Just near the German border in the east of the Netherlands lies the ancient city of Nijmegen, located on a range of hills close to the River Waal. Having celebrated its 2000th year in 2005, it’s considered to be the oldest city in the country, with the first mention of its existence going back as far as the 1st Century BC.  Today the city is a fascinating mix of the old and the new, where history and modern day life meet and what remains of the ancient buildings juxtaposed between contemporary architecture.

A Long History

The city has a very long history dating right back to the 1st century BC when the Romans first setup camp in this area due to its strategic location.  Being high up on the hills, they were able to get a bird’s eye view over both the Waal and Rhine valleys.  Several years later a village emerged just near the Roman camp which, over the following years, grew as a result of its location on the River Waal.

During the latter half of the 19th century and first half of the 20th century the growth of Nijmegen continued at a steady rate with several new bridges being built across the River Waal including a new rail bridge in 1878 and a car bridge in 1936, the biggest in Europe at the time. However by 1940, Nijmegen had been invaded by the German Army and was the first city in country to fall to the Germans.  The war took its toll on Nijmegen; it was heavily bombed in 1944 by the Americans with over 750 people losing their lives.  It was finally liberated from German occupation in 1944 by the British Grenadier Guards.

Historical Remains

Today hardly any of the Roman city remains with just a few fragments of the old city walls being visible near the casino.  The foundations of the amphitheatre can also be seen in the paving along Rembrandstraat, but other than these, there is very little evidence of ancient Nijmegen.  In the Valkhof Museum you’ll find a permanent display which details the history of Nijmegen and which includes various artefacts dating right back to the Roman occupation.  However, due to the damage inflicted on the city during World War II, very few old buildings are left standing.  Between the American bombings and the German shellings, the majority of old Nijmegen was obliterated leaving unsightly gaps to be filled by the modern city planners over the next few decades. Bevrijdingsmuseum has lots of information about Nijmegen’s involvement in World War II and the airlandings which took place in the area.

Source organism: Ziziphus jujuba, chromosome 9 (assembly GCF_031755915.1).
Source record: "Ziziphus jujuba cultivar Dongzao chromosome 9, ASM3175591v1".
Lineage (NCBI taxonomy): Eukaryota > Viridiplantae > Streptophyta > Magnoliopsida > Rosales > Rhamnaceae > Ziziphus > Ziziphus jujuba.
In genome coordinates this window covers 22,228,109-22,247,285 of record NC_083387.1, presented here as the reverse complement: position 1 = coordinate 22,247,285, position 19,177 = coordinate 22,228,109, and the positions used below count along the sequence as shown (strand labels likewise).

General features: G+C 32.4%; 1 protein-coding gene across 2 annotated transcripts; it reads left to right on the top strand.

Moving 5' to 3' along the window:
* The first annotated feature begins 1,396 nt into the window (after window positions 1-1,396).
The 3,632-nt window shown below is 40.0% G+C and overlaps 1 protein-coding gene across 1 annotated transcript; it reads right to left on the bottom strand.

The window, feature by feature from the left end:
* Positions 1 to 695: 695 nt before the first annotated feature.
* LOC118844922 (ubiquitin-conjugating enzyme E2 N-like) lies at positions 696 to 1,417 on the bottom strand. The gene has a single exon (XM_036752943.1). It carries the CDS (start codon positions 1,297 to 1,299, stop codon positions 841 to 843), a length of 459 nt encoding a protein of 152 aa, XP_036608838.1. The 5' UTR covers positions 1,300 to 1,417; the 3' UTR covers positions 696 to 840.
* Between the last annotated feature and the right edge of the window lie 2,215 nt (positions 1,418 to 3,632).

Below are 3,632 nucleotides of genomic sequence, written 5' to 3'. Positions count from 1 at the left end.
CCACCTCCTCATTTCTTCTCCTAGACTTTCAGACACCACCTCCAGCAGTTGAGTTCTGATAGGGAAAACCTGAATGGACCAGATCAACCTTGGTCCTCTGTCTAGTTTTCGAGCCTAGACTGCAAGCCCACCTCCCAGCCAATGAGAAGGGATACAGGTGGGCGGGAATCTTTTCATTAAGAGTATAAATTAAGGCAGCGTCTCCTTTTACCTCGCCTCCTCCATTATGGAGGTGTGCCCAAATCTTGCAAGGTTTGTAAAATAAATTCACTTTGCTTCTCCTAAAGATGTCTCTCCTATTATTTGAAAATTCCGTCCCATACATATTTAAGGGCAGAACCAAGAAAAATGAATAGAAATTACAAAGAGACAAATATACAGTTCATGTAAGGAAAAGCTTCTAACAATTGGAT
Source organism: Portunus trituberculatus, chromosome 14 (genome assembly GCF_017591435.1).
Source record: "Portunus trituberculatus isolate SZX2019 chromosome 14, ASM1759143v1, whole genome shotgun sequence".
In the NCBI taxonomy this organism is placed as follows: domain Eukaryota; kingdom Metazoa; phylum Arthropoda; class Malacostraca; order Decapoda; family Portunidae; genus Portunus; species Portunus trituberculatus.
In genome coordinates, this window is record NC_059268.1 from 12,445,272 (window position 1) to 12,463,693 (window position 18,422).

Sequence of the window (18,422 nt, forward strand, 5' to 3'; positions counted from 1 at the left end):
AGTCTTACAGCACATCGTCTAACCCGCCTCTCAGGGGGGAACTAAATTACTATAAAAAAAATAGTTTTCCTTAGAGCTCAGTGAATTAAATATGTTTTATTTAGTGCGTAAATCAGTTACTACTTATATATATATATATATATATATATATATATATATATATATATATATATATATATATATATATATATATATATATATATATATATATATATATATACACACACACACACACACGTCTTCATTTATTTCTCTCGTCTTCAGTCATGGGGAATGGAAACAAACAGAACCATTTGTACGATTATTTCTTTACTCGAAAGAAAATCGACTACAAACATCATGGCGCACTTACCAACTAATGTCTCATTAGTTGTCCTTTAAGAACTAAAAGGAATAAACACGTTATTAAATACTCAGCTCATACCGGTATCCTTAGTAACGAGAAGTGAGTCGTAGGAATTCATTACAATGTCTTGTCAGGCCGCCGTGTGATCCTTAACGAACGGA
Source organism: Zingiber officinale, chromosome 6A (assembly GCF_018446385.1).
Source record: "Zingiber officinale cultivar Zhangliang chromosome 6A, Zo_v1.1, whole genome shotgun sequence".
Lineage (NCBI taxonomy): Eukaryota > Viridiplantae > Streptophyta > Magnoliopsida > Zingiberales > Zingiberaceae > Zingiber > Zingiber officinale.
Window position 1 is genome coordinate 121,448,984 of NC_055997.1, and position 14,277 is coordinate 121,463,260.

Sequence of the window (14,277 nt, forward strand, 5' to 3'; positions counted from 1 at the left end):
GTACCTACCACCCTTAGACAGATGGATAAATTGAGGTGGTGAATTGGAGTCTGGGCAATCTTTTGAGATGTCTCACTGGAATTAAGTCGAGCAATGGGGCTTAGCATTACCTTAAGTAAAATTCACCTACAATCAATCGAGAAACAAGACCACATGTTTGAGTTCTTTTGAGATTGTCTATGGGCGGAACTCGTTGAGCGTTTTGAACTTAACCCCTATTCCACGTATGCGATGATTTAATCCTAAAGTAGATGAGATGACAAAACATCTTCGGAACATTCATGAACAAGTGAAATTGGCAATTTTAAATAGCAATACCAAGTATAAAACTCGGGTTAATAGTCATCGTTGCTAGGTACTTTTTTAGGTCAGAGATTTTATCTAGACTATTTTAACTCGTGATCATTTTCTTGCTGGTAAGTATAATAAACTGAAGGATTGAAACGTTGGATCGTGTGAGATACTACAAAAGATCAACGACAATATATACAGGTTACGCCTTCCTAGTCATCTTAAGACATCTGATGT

What to See

Despite the damage caused to the city during World War II, there are still a few interesting historical places to visit.  Valkhof Hill is home to a Carolingian chapel dating back to the 8th or 9th century AD and is also the site of a former imperial castle.  Walking between Valkhof Hill and Burchtstraat, you’ll find the fifteenth century town hall whose outward appearance is definitely far more interesting than what is inside. On the northern edge of the Grote Markt (The Great Market) is a former 16th century weighing house which is now used as a restaurant, while on the western edge is  the entrance to St. Stevenskerk (St. Stephen’s church) courtyard which houses a Latin school dating back to the 15th century. St. Stevenskerk itself was built in the 13th century although its interior was completely destroyed during the Dutch revolution in the 16th century. Just north of St. Stevenskerk lies a row of small 17th century houses which now house a range of tourist shops. 

For those people interested in the history of the city, a visit to the House of the History of Nijmegen is a must.  Situated in the medieval chapel of ‘de Marienburgkapel’ you’ll find all kinds of information and interactive displays which lead you through the highlights of Nijmegen’s history.

Getting Around

There are four train stations in Nijmegen with the main station being connected to the Intercity network.  Added to this, buses operate all over the city making it easy to get around.  Of course, like every other Dutch city, many people choose to use a bicycle, especially as there are many cycle routes through the city with connections to other towns such as Arnheim by the ‘fietssnelweg’ – the fast cycle highway.  

Nijmegen’s Four Day March

Nijmegen has become famous for the International Four Day March which takes place each year on the third Tuesday in July.  The march comprises of four days of walking – the distances vary between thirty to fifty kilometres and a variety of accompanying festivities.  Many people attend this event, particularly veterans of World War II, to celebrate the liberation of the Netherlands from German occupation with numbers often reaching in excess of 40,000 participants.